Canadian, U.S. organizations focus of latest DDoS extortion campaign

Enterprises in Canada and the U.S. are increasingly being targeted by new distributed denial of service attacks from a Bitcoin extortionist group dubbed DD4BC, according to a new report from Akamai Technologies.

“The latest attacks – focused primarily on the financial service industry – involved new strategies and tactics intended to harass, extort and ultimately embarrass the victim publically,” Stuart Scholly, the content delivery provider’s senior vice-president and general manager of its security division, said in a statement.

No victim organizations were named.

Some attacks have been measured at up to 50 Gigabits per second.  Typically the group uses use of multi-vector DDoS attack campaigns, revisiting former targets and also incorporating Layer 7 DDoS in multi-vector attacks, specifically concentrating on the WordPress pingback vulnerability, the report says. This vulnerability is exploited to repeatedly send reflected GET requests to the target to overload the website. Akamai said its researchers have seen this attack method incorporated into DDoS booter suite frameworks.

Akamai has been tracking the group since some customers were targeted 12 months ago. Since April it identified 114 DD4BC attacks alone, including more aggressive measures that target brand reputation through social media.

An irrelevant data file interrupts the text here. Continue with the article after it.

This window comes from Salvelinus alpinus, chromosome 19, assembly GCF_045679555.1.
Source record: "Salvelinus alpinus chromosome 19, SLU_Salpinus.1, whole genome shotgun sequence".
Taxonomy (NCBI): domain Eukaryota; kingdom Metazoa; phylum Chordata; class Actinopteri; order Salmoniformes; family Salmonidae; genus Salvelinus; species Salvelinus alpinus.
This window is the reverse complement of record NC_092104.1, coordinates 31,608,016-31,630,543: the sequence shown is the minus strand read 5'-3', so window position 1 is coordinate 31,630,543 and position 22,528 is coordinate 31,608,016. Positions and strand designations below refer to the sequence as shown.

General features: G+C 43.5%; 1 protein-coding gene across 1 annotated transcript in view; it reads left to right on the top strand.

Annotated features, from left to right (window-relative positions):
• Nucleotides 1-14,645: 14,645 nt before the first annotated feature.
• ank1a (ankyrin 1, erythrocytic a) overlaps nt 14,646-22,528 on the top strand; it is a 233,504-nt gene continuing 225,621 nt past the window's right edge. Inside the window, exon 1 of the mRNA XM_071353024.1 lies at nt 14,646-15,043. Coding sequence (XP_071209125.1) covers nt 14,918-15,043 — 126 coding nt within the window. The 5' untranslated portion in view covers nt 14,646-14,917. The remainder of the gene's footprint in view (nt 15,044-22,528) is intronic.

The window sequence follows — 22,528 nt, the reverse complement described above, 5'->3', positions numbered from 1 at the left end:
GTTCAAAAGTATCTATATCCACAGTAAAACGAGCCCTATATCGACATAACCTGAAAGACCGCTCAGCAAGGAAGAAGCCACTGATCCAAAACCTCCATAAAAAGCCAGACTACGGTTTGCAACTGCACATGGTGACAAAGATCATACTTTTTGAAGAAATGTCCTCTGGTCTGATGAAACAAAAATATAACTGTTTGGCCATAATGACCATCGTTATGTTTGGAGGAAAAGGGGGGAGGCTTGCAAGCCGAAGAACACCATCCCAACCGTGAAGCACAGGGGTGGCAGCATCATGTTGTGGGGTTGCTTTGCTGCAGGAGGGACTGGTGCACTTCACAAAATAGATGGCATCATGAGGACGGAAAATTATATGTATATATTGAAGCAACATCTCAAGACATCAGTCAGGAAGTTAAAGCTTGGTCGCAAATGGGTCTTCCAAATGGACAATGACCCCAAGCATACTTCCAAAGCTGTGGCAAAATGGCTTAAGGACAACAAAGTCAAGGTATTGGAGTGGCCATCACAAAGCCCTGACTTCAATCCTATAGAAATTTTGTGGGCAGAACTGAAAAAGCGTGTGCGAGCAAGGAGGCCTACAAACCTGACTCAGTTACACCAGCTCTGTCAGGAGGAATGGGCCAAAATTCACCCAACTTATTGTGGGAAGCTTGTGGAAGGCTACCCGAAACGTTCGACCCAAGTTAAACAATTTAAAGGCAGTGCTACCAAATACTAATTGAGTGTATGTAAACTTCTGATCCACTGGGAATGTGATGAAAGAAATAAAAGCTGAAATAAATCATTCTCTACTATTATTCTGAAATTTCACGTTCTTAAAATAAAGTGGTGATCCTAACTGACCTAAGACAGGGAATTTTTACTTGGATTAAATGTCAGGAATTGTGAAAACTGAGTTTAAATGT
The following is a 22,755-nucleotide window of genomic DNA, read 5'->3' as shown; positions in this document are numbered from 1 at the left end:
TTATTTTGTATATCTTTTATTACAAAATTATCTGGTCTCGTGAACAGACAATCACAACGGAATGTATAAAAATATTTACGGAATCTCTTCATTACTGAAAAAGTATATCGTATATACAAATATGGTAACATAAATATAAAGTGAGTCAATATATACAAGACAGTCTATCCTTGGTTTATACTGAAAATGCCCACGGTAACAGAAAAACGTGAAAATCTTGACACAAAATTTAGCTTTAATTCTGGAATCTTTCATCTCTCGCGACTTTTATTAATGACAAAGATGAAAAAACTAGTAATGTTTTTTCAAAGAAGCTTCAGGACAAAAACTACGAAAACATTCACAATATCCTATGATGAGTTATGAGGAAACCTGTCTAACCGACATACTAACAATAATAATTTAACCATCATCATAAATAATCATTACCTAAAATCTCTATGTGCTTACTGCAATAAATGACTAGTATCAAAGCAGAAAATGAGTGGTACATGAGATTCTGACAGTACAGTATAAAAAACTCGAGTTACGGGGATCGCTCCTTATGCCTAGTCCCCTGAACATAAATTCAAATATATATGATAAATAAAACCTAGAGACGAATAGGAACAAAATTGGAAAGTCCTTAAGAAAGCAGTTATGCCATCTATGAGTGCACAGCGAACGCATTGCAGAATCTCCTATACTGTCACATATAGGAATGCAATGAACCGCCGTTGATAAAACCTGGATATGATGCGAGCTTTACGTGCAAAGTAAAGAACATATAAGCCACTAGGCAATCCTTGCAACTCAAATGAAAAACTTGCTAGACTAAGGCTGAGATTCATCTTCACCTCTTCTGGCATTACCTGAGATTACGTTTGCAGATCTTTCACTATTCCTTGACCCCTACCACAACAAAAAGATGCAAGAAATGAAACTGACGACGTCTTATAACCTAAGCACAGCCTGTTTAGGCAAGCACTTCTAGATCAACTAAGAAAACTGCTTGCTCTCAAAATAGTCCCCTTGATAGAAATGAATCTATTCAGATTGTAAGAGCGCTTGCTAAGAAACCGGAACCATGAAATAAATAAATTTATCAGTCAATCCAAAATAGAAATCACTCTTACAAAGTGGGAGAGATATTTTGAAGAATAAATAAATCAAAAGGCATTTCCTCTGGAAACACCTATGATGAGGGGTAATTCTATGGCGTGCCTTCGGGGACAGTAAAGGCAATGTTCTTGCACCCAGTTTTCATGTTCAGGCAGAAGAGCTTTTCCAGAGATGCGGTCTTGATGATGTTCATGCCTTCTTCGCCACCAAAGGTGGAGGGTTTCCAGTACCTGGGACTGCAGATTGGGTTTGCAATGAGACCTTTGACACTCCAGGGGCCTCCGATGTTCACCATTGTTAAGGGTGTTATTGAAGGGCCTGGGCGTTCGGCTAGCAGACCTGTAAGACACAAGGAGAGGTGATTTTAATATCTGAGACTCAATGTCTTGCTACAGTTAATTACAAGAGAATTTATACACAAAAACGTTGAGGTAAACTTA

The attacks initially started against organizations in North America and Asia, then shifted to Europe before focussing on companies in Korea, China, Australia, and New Zealand for a period.

But more recently the past year the group expanded its extortion and DDoS campaigns to target a wider array of business sectors – including financial services, media and entertainment, online gaming and retailers, the report says.  An attack start with an e-mail to a target that a low-level DDoS attack will be launched against the organization’s website. After that attack there is demand to pay Bitcoin within 24 hours to protect the company from a larger DDoS attack that would make its website inaccessible.

A typical recent email has the cheek to introduce the group to the victim by including a link to an April post by Akamai describing DD4BC

Akamai has seen initial demand requests averaging 10-20 bitcoin (the exchange rate is about US$230 per bitcoin), although it has been as much as 100 bitcoins.

To protect enterprises Akamai recommends CISOs deploy anomaly- and signature-based DDoS detection methods to identify attacks before a website becomes unavailable to users, distribute resources to increase resiliency and avoid single points of failure due to an attack and to implement Layer 7 DDoS mitigation appliances on the network in strategic locations to reduce the threat for critical application servers.

Bad news for CISOs: Akamai believes copycats will adopt DD4BC’s strategies.

Howard Solomon
Howard Solomon
Currently a freelance writer, I'm the former editor of and Computing Canada. An IT journalist since 1997, I've written for several of ITWC's sister publications including and Computer Dealer News. Before that I was a staff reporter at the Calgary Herald and the Brampton (Ont.) Daily Times. I can be reached at hsolomon [@]

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